Miller explains ‘nothing’ Andalucia crash

Jack Miller watches on after crashing out of the Andalucia MotoGP

Jack Miller says that his attempts to pass the factory Yamahas ultimately led to a loss of front grip which caused his race-ending crash at Jerez.

Miller had just re-passed Maverick Viñales for fourth position when the front wheel of his Pramac Ducati washed away through Turn 9 on Lap 11 of the Andalucian MotoGP.

The Australian had jumped from seventh on the starting grid to take fourth under brakes at the first corner of the race and held that position for the opening eight laps.

Having been stuck in the train which quickly formed behind Valentino Rossi, Miller lost a spot when he unsuccessfully tried to pass the other Monster Energy Yamaha of Viñales at Dry Sack (Turn 6) on Lap 9.

It was that sort of move which he says contributed to his demise two laps later.

“The Yamaha was going well on the exit of corners so I couldn’t pass them as easy as last week,” explained Miller.

“I’d tried to avoid the slipstream to try and make sure the front tyre wouldn’t get too hot.

“But, I had to make a few lunges on the brakes and when you’re doing that the front tyre gains temperature. I just lost grip and, in the end, I lost everything.

“I tried to be calm through Turn 9 but as soon as I released the brakes, I lost the front. It was a ‘nothing’ crash but quite costly.

“I didn’t do the whole race, but (the hand) felt good and better than last week so I can’t complain too much about that,” he added in reference to the numbness he experienced in the first race of the season.

“The biggest issue was that the grip level was quite low, so I struggled to be as calm and conservative as possible while also going fast.”

Miller had declared himself a title contender once Marc Marquez ultimately withdrew from Round 2 after a brave attempt to ride with a broken arm.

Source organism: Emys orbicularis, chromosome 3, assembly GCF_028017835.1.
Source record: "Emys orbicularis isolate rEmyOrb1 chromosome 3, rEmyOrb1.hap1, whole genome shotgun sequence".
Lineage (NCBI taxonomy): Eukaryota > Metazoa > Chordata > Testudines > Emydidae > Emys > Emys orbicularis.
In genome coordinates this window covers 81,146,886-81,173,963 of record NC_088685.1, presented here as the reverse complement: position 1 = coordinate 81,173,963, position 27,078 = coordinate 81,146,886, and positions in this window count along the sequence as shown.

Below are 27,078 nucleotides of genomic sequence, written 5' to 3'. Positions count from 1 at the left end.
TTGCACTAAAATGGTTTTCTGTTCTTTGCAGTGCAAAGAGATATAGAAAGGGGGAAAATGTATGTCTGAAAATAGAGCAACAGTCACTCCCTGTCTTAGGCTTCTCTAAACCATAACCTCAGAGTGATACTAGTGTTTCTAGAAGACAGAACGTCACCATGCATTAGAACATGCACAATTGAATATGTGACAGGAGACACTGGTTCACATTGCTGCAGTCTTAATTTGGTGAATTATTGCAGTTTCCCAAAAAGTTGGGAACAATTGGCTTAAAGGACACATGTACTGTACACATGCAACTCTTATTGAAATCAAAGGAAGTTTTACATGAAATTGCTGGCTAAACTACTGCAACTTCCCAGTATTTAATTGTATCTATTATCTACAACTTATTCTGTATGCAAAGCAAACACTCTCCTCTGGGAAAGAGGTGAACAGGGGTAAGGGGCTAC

The DNF in the second Jerez race saw the future Ducati Team rider drop to seventh in the championship after finishing fourth a week earlier, but he remains upbeat about his chances next time out at Brno, where he qualified second on a drying track and finished third last year.

“I’ll go back to taking it race by race,” he said.

“There were a lot of people making mistakes but Fabio (Quartararo) got another 25 points (for winning). I’m 13 points off third in the championship, so a good result in Brno will take that down.

“As I’ve said all along, this isn’t a great track for me or Ducati. We’ll start again and move on to better pastures.”

Pramac Racing ultimately ended up with nothing at all to show for its efforts despite a weekend which promised so much after Francesco Bagnaia suffered an engine drama while running second.

Miller and the Italian had collectively outperformed the factory Ducatis through practice and qualifying and the latter was less than seven laps from a first premier class podium when #63 started smoking.

Andrea Dovizioso was ultimately best of the Desmosedici riders by finishing sixth from 14th on the grid while his Ducati Team team-mate Danilo Petrucci also crashed.

The Czech MotoGP takes place on August 7-9.

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